Fred (Fred Othon Artistidès) was born on this day in 1931.
A French comic strip creator, Fred created his first comic in 1954. In 1960 he became art director of Hara-Kiri, and illustrated several pieces for the magazine (and its first 60 covers!) over the next few years.
He is best known for his comic Philémon, which appeared in Pilote magazine in 1965. He was awarded the Grand Prix de la ville in 1980.
Born in 1952, Mark Evanier has been writing professionally since 1969. He apprenticed under Jack Kirby and wrote for Disney, Gold Key, and the Edgar Rice Burroughs estate before moving on to television.
There, Evanier worked on such series as The Nancy Walker Show, The McLean Stevenson Show, and Welcome Back, Kotter. Next he worked for Hanna-Barbera on several series, including Scooby Doo, Plastic Man, and Thundarr the Barbarian. Evanier returned to comic books as well, writing and later editing Blackhawk, working with Sergio Aragonés on Groo the Wanderer, and co-creating The DNAgents and its spin-off, Crossfire.
His most recent project is Kirby: King of Comics, a biography of his first mentor, Jack Kirby. Happy birthday, Mark!
Arnold Drake was born on this day in 1924. Drake was best known for his work on Deadman and Doom Patrol but he also co-created the 1950 picture book It Rhymes with Lust, which may many consider the first American graphic novel. Drake also wrote the screenplay for a 1964 horror movie, The Flesh Eaters. Sadly, Drake died on March 12 of last year.
Joyce Brabner was born on March 1, 1952. A writer of political comics, she collaborated with her second husband, Harvey Pekar, on his series American Splendor and on the Harvey Award-winning graphic novel Our Cancer Year. Brabner also worked with Alan Moore and Bill Sienkiewicz on the anthology Brought to Light. She edited the anthology but wrote one of the two stories, Flashpoint: The La Penca Bombing.
That’s right, two of DC Comics’s most powerful mortals, Superman and Captain Marvel, have their birthday today! Of course, for the Man of Steel it’s just the Earth equivalent to his Kryptonian birthday, while Captain Marvel dates his “birth” to the night young Billy Batson uttered the name “Shazam!” and was transformed into the World’s Mightiest Mortal.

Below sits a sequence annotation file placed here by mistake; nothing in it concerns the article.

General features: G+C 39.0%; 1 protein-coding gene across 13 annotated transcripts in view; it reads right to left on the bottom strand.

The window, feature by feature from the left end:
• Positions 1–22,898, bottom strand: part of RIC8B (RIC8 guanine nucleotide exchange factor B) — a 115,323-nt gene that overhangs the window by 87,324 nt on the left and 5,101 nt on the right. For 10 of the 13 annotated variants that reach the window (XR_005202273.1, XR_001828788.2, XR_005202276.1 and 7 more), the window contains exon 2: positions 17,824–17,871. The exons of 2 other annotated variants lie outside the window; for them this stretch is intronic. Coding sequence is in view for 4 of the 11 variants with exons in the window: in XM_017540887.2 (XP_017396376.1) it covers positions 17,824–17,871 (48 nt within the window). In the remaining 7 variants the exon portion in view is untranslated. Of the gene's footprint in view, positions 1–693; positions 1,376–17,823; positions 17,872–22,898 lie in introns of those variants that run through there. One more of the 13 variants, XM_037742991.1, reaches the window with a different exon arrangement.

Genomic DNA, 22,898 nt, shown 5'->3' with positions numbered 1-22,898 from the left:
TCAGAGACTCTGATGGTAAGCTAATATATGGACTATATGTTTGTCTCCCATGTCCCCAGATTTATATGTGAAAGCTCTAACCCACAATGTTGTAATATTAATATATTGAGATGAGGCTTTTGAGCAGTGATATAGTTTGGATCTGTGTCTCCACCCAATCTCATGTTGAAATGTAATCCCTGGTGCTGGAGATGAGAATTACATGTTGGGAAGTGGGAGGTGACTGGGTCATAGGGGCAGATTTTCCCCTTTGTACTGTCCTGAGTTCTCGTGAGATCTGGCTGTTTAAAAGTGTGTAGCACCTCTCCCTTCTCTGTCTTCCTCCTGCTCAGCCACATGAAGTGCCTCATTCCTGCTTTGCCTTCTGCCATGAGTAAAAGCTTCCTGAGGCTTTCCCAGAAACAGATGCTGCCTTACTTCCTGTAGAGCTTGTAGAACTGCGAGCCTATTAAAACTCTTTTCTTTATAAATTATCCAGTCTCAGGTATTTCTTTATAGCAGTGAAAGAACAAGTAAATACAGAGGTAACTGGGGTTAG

In 1907 Milton Caniff was born in Hillsboro, Ohio. Caniff was best known for the Terry and the Pirates and Steve Canyon cartoon strips. He helped found the National Cartoonists Society and received its first Cartoonist of the Year Award in 1947. He was entered into the Will Eisner Award Hall of Fame in 1988.
In 1957, issue #985 of Le Journal de Spirou introduced a new cartoon character, a bumbling young man named Gaston LaGaffe. Created by André Franquin, Gaston was a popular character and strip for almost forty years.
Though the ocean tides play havoc with calendars, today is officially recognized as the birthday of Lori Lemaris, mermaid of Atlantis and one-time girlfriend of Superman. Don’t ask how old she is, though—a lady never reveals, not even a lady fish.
In the “real” world, today is also the birthday of comic book artist Norm Breyfogle and comic book creator Jeff Smith. Both were born in 1960.
Breyfogle is best known for his work on various Batman titles, while Jeff Smith is the creator of the popular Bone comic book series.
Last night Cartoon Network’s Adult Swim premiered Star Wars: Robot Chicken. The half-hour edition of the popular stop motion cartoon show was entirely devoted to Star Warsgags. What separates this from countless issues of Mad Magazine was the involvement of George Lucas himself. Lucas provides a sense of legitimacy and an acknowledgement that he is finally ready to laugh at his own creation.
Unfortunately, much like the prequel trilogy, maybe more could have been done if Lucas was less involved. The sketch featuring Lucas being saved from a mob of fans by a guy dressed as a tauntaun was by far the weakest in the entire show. I don’t know if this was a problem with the writers or with Lucas, but the sketch felt particularly flat.
The rest of the show was more successful. The highlight was a sketch in which Darth Vader explains a number of the more contrived coincidences in the series to a Mark-Hamil-voiced-Luke Skywalker. Seth MacFarlane (Family Guy) was excellent as the voice of Emperor Palpatine in a number of bits, including one featuring a mama-joke contest between the Emperor and Luke.
Overall, the show worked the best when it was contained within the universe, albeit one with a lot more jokes, the Late Night with Zuckuss sketch (featuring the voice of Conan O’Brien) scored, as did the Ponda Baba segment.
The more it felt like they were winking at the audience the less it worked for me; another lowlight was the sketch featuring a Jedi President Bush fighting Sith Abraham Lincoln.
The best possible outcome of this would be increased exposure for Robot Chicken, Adult Swim’s gem, with its third season set to begin in under two months. With the Family Guy season premiere bringing another high profile Star Wars parody our way I’m interested to see if they can match this effort by Seth Green and the staff at Robot Chicken, the way Family Guy has been going it won’t be easy.
Star Wars: Robot Chicken can be watched for free (for at least the time being) at adultswim.com